EU’s Digital Trade Chapter Evolution
The European Union is also hopping onto the digital trade bandwagon. It’s not only incorporating digital trade chapters in its trade agreements but is also pushing for stronger commitments regarding data flows and data localization. For instance, the EU has begun integrating these evolved digital trade chapters in agreements with New Zealand, Chile, and the UK.
Data Privacy in the EU and the New EU-US Framework
Data privacy is a tricky issue, especially with the EU’s robust General Data Protection Regulation (GDPR). But in July 2023, a new framework between the EU and the U.S. was established to ensure data can move freely while adhering to privacy laws. It’s a step toward aligning two fundamentally different approaches to data governance.
Asia-Pacific’s Growing Digital Ambitions
Asia-Pacific nations, particularly Singapore, are no strangers to the digital trade scene. The region has hosted numerous initiatives, including the Digital Economy Partnership Agreement (DEPA) involving Singapore, Chile, and New Zealand. Not only does this pact cover an array of digital topics, from fintech to data innovation, but it also offers a blueprint that other countries can join.
The Global Perspective
The G7 nations are keen to address digital trade in a coordinated fashion. In 2021, they released a set of Digital Trade Principles to tackle protectionism and other barriers to data flows. In April 2023, they even included AI governance in their digital trade policy discussions.
Additionally, discussions are taking place in international forums like the Asia-Pacific Economic Cooperation (APEC) and the Organisation for Economic Co-operation and Development (OECD). From data standards to AI, these talks aim to harmonize digital trade rules globally.
The Murky Waters of US Digital Trade Objectives
The current U.S. landscape surrounding digital trade and cross-border data flows remains ambiguous. Although the Biden Administration has signaled its concerns about restrictive foreign policies that limit U.S. digital exports, it hasn’t clearly defined its stance on these issues. In addition, critics like labor unions are pressing against existing digital trade regulations, citing them as loopholes that erode consumer and worker protections.
The result? A complex debate that questions whether earlier agreements achieve the right balance between promoting digital trade and safeguarding public interests.
Role of the Unions in Shaping Digital Trade Policies
Labor unions in the U.S. are increasingly becoming vocal critics of digital trade agreements, especially those modeled after the CPTPP and USMCA. These unions argue that the current regulations undermine various social safeguards, including worker and consumer privacy. Their criticism is worth noting, especially as the Biden
Administration aims to incorporate the voices of workers in shaping U.S. trade policies. On the flip side, broadening policy exceptions could dilute the impact of future data flow commitments for businesses.
The Limbo of US Trade Promotion Authority (TPA)
The U.S. Trade Promotion Authority, which enables expedited procedures for trade agreements, expired in July 2021. Renewing the TPA doesn’t seem to be on the Biden Administration’s priority list, which means future agreements might have to sidestep Congressional approval. This sets a precedent for executive agreements but opens up a Pandora’s box of constitutional questions.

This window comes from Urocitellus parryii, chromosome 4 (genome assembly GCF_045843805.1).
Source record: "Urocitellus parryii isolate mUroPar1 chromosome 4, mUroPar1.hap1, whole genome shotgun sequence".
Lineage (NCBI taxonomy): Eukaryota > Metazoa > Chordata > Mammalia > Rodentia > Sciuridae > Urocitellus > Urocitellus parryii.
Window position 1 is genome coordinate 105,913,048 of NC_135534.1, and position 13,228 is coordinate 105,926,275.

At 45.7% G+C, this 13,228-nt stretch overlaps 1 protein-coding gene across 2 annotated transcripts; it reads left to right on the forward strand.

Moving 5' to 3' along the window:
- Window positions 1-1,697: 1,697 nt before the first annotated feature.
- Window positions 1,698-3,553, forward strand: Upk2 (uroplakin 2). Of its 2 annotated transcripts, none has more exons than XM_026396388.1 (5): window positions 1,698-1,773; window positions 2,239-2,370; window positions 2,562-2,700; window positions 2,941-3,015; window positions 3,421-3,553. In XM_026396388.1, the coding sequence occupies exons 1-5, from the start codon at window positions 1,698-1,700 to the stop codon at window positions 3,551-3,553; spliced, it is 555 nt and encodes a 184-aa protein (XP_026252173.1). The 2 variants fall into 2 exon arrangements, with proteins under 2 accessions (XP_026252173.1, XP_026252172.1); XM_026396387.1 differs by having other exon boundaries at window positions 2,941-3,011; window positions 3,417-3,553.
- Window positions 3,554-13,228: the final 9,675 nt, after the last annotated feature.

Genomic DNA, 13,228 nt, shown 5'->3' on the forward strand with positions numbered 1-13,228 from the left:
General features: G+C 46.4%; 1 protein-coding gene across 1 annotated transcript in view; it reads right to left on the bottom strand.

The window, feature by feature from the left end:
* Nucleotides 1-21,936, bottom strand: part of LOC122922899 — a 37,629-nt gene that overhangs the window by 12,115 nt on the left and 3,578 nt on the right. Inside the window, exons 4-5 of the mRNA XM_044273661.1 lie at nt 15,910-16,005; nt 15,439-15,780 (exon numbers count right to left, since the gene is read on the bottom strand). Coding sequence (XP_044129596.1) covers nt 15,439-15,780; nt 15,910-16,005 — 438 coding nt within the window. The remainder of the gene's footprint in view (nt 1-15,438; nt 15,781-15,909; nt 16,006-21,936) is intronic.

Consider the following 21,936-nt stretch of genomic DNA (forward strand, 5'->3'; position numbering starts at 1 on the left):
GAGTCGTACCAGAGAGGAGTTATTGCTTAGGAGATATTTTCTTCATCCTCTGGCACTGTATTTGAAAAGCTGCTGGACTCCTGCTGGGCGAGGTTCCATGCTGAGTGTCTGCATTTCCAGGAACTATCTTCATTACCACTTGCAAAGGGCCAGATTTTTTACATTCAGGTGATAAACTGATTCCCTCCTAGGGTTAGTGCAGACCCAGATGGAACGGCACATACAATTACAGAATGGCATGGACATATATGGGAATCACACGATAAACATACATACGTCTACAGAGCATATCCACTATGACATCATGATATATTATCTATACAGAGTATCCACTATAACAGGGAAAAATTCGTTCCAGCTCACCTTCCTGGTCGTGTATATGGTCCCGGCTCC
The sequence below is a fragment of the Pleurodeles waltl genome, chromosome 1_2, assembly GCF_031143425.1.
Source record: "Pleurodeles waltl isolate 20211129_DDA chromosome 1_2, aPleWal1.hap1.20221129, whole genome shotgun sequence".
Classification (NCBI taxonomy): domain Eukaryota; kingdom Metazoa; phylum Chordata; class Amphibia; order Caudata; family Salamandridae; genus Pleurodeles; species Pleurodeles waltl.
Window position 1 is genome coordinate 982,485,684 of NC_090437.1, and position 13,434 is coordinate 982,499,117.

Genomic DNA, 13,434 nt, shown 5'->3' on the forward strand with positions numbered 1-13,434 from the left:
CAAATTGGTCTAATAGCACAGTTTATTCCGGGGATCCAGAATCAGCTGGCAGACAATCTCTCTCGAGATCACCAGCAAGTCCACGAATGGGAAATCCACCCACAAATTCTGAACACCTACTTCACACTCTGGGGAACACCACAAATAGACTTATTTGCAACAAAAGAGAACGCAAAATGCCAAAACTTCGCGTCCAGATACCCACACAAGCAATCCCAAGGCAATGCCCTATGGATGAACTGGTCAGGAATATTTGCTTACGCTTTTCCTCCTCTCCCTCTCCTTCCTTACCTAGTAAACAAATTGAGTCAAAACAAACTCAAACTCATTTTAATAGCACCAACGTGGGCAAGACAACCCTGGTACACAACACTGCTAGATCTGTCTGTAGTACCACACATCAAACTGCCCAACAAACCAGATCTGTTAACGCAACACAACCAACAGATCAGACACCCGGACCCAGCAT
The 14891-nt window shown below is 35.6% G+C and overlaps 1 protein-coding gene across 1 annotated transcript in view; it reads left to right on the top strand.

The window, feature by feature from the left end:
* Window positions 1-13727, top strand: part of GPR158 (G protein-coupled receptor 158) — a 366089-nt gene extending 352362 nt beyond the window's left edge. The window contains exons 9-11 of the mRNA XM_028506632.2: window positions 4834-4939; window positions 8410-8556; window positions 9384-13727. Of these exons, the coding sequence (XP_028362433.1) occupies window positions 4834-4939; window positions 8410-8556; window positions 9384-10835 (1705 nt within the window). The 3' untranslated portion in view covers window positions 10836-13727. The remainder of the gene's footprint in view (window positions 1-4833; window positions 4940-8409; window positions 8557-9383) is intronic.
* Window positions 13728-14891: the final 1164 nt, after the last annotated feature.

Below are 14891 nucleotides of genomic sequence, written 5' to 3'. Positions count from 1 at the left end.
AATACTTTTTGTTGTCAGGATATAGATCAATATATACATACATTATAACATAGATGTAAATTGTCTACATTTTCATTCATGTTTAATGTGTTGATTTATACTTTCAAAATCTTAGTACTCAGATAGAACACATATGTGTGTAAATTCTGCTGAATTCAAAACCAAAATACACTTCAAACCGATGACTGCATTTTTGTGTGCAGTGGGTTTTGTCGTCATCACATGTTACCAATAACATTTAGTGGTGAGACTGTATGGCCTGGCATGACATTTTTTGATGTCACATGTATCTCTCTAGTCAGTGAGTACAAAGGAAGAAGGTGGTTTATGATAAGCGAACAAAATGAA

Congress Pushes Back
Congress has recently begun to challenge the Administration’s bypass of legislative approval. Recent legislative initiatives, such as the United States-Taiwan Initiative on 21st-Century Trade First Agreement Implementation Act, aim to impose stringent oversight on future negotiations. We could see more of such legislative interventions if no conventional TPA compromise is found.
Rising Global Tensions and Their Influence on Digital Trade
Increasing geopolitical tensions, particularly with China, are swaying U.S. policy decisions. A slew of new bills aims to safeguard the transfer of personal data and restrict data flow to ‘high-risk’ countries. Moreover, legislative proposals are starting to touch upon the realm of AI, calling for tighter export controls on semiconductors used in AI development.
The Security Aspect
As Congress turns its attention toward the security implications of digital trade, it’s worth considering how this could affect AI policies. Bills that expand semiconductor export controls may limit the abilities of AI developers in countries like China, who would be restricted from using cloud-based services for training AI models.
Questions Surrounding IPEF
The internal U.S. politics are further complicating international initiatives like the International Partnership on E-commerce and Free trade (IPEF). This initiative isn’t a comprehensive FTA and doesn’t address market access, which could make enforcing digital trade rules more challenging. Given that the U.S. sees IPEF as a key platform for promoting secure data flows, the lack of clarity on the initiative’s ambition levels raises more questions than it answers.
In summary, the U.S. stands at a crossroads when it comes to shaping its digital trade policy and regulating cross-border data flows. Multiple stakeholders, including labor unions, Congress, and international entities, are all exerting their influence, while the absence of a renewed TPA adds another layer of complexity. Amidst these uncertainties, it remains to be seen which direction the U.S. will take in the ever-evolving landscape of digital trade.